The Struggle Is Real: These Students Find Blended Learning Mentally, Emotionally Draining
The home is not conducive to learning, these students said, noting the many distractions they have to deal with ranging from noisy surroundings to lack of reliable internet connection.
After going through blended or flexible learning for months now, students are probably expected to have adjusted to the new system implemented because of the COVID-19 pandemic.
These two students, however, find blended learning mentally, emotionally and physically draining and still prefer face-to-face classes.
In an interview with The Philippine STAR / OneNews.PH on May 25, a third year college student from the Polytechnic University of the Philippines, who declined to be identified, said online classes are not effective as it is “emotionally draining” for the students and the instructors.
The source misses attending traditional face-to-face classes but she has no choice but to adjust along with other students and the teachers.
“Halos lahat, from students to instructors, nag-a-adjust,” the source said.
The source, who has a part-time job, works for six to eight hours from Monday to Wednesday while her classes are every Thursday and Friday from 9 a.m. to 5 p.m.
Juggling study and work to be able to support herself is challenging since the start of the school year.
She can hardly rest, the source said, because she had to attend online classes during her day off from work.
“I’m physically exhausted at work, emotionally drained in academics,” the source added.
The 22-year-old working student believes there are lapses in the implementation of flexible learning, citing as example a supposed consultation with her professor for a project in one of her subjects that did not push through because of the current situation.
The source said students needed the consultations to help them decide which designs to pursue and how their respective projects could be improved.
“Hindi kami natututukan (We could not be guided properly),” the source bared.
The home is also not conducive to learning, the college student said.
She described her current “home environment” as distracting especially during online classes.
Noise could be heard everywhere, the source said, and people are moving around so it is difficult to focus on what they are supposed to do. The source has three siblings and she stays in a room with them, separate from their parents.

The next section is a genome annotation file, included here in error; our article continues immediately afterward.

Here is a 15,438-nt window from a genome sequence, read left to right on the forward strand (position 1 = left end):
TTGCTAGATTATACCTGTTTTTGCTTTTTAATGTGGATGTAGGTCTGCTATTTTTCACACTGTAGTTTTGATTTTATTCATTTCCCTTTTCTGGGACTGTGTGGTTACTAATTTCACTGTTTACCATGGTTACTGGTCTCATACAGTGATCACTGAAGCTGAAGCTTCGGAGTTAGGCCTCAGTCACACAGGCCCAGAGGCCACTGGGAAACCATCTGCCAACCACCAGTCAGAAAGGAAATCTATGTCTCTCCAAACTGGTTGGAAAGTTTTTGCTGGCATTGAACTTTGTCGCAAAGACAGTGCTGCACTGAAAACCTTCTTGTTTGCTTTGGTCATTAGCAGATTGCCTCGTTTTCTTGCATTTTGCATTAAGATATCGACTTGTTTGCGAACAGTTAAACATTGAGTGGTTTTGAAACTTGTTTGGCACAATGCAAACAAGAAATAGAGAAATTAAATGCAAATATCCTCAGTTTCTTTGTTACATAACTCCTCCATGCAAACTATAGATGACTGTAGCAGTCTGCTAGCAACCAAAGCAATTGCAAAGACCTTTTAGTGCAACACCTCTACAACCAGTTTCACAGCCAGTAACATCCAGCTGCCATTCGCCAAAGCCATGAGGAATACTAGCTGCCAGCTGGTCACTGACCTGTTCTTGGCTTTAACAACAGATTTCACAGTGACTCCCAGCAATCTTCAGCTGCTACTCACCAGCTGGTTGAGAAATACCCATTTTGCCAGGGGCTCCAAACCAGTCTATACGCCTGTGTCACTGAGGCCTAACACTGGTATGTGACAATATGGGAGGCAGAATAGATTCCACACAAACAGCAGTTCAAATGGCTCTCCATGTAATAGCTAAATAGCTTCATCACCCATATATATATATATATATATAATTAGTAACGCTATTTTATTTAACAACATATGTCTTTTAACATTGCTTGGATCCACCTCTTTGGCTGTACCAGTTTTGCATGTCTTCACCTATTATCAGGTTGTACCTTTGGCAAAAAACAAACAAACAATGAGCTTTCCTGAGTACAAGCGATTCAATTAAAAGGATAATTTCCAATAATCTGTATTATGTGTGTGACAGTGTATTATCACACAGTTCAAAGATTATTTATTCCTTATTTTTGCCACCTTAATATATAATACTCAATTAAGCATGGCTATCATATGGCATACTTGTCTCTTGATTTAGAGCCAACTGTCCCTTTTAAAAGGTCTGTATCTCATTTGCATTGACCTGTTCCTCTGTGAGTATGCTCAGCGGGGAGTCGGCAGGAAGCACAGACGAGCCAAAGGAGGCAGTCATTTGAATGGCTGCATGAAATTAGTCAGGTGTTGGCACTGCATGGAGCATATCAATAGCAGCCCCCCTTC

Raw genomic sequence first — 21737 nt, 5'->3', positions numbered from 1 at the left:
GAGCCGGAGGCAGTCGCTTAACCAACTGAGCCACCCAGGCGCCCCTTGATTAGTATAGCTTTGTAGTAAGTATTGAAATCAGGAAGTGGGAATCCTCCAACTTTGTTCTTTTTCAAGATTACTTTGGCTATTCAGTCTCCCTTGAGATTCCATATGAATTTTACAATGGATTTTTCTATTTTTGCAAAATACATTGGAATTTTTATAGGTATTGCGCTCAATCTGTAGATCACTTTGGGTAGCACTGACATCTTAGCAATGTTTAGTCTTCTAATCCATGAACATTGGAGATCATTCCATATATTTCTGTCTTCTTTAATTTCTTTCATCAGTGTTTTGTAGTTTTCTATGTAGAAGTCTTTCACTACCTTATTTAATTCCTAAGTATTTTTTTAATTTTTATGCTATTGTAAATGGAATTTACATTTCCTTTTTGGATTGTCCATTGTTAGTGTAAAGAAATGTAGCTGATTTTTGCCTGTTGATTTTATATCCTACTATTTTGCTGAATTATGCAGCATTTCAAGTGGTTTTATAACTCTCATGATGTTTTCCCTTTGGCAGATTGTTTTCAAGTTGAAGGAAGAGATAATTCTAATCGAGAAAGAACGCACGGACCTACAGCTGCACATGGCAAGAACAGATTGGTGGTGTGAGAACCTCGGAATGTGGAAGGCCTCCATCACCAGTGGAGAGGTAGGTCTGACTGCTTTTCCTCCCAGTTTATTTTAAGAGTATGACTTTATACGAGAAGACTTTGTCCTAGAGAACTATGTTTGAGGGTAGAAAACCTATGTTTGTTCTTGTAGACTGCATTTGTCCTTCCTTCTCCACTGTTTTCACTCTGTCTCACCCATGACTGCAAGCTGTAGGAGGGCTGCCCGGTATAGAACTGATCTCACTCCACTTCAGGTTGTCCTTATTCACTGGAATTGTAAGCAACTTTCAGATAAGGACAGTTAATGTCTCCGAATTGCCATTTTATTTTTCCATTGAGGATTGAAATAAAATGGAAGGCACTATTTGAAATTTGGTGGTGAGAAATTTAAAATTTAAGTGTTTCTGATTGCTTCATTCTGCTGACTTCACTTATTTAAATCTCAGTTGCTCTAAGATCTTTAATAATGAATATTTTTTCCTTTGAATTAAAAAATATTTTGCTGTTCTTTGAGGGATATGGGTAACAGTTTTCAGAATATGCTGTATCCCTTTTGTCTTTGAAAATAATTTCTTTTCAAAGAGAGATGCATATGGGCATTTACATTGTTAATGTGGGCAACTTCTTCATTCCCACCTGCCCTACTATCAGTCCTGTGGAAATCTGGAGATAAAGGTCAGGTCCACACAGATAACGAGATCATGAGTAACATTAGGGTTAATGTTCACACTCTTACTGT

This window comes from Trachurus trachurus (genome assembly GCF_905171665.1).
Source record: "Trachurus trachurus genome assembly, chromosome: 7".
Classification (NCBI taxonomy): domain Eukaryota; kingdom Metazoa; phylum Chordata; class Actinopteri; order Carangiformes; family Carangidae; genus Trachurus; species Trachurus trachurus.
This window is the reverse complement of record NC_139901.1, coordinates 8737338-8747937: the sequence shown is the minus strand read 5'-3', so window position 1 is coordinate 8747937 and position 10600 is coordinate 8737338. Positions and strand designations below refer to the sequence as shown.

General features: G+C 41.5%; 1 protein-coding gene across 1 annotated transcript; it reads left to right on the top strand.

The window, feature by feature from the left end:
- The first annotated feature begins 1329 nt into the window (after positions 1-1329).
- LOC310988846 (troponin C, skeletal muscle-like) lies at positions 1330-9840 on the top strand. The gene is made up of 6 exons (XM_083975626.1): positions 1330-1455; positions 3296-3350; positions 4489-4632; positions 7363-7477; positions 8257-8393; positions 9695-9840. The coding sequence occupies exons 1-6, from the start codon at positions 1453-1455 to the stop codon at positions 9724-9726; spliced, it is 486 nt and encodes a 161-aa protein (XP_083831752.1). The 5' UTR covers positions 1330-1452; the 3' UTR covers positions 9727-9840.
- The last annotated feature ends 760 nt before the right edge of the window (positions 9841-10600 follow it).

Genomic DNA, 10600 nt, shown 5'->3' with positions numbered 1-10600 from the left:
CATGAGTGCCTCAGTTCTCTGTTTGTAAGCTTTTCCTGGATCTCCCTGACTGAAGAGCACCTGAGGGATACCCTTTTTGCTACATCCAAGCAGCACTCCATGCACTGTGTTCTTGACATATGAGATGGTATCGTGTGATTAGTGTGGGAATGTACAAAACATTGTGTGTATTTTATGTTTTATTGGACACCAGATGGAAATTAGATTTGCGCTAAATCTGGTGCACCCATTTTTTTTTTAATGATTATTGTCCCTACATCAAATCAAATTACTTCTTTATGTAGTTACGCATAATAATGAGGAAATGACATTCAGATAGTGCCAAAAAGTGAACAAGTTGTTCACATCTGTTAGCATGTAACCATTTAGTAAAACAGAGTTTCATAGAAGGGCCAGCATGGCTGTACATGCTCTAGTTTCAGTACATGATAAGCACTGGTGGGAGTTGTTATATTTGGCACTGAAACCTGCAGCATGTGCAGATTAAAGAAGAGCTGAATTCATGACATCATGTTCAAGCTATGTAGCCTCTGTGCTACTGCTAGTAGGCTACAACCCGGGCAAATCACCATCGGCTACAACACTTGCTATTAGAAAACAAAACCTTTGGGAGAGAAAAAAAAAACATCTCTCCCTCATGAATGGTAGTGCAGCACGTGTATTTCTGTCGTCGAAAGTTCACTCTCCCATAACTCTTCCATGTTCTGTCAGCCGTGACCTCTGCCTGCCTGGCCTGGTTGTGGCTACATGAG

She confessed that the struggles are making her lose the motivation to pursue her studies. “Mas nakakawala siya ng motivation. Hindi kami gaano natututo.”
Too much tasks
Yanna Odulio, a Grade 12 Accountancy, Business, and Management (ABM) student in a private school in Bulacan, also lamented that they are given multiple tasks and simultaneous deadlines.
These make it hard for them to cope with the demands of flexible learning.
To comply with the requirements, the 18-year-old senior high school student said she would make a schedule of what she has to do for the day, prioritizing the easy ones so she would not have to spend all of her time just doing schoolwork.
She said setting goals and doing things one at a time alleviate the pressure and stress she is experiencing due to flexible.
Odulio explained she has to take her time because trying to finish everything until late at night could be so taxing that she would not be able to absorb anything.
“Hindi [ko] siya tinatapos lahat nang sabayan kasi ako lang din nahihirapan,” Odulio noted in a separate interview.
“Kaya take time lang basta unahin lang ‘yung mga madadali… kasi naranasan ko na ‘yung gabing gabi na natutulog tapos wala nang pumapasok sa utak ko,” she said.
Odulio, who dreams to be a certified public accountant someday, pointed out that complying with the school requirements was difficult to do as they have limited time to work on every lesson.
She also revealed that some students are resorting to cheating to be able to submit the requirements and get good grades. Odulio bewailed this, saying it is unfair because there are students like her who really exert effort to finish what they are asked to do by themselves.
“For me, medyo unfair ‘yung online class kasi may mga students na nandadaya sa mga activities so kaming mga nag-e-effort talaga lugi,” Odulio stressed.
Because of online classes, Odulio said they even had to upgrade their Wi-Fi connection at home.
Despite this, she still cited the lack of reliable internet connection as her biggest problem during her online classes. She said she would always experience a “lag” or interruption in the middle of the discussions.
“The way na nag-la-lag ‘yung Wi-Fi the more na ang hirap matuto sa mga lesson na di-ni-discuss ng teachers,” she complained.
Odulio emphasized that a P50-load is too small when attending online classes.
“‘Yung load kasi na P50 eh kulang na kulang ‘yun. Kaya need namin bumili ng wireless na Wi-Fi kaso ‘yun pa rin ‘yung problema lag pa rin,” she added.
Another hurdle she has to overcome, Odulio conceded, was internet browsing.
She said she could not stop herself from checking her social media accounts and playing online games even if her online classes need full attention.
Odulio admitted it is very tempting to use her gadgets and watch videos, for instance, that she was not supposed to.
“‘Yung panoonood sa YouTube na hindi naman related sa kung ano man ‘yung kailangan mong panoorin (mahirap iwasan),” she said.
“May nakita ka lang na [interesting] videos o mapipindot mo tapos tuloy-tuloy na ‘yun,” she added.
Odulio also shares a room with her three siblings while their parents have their own.
Odulio believes that the quality of education that they get from online learning is not enough, unlike having face-to-face classes. “For me, face-to-face is still the best.”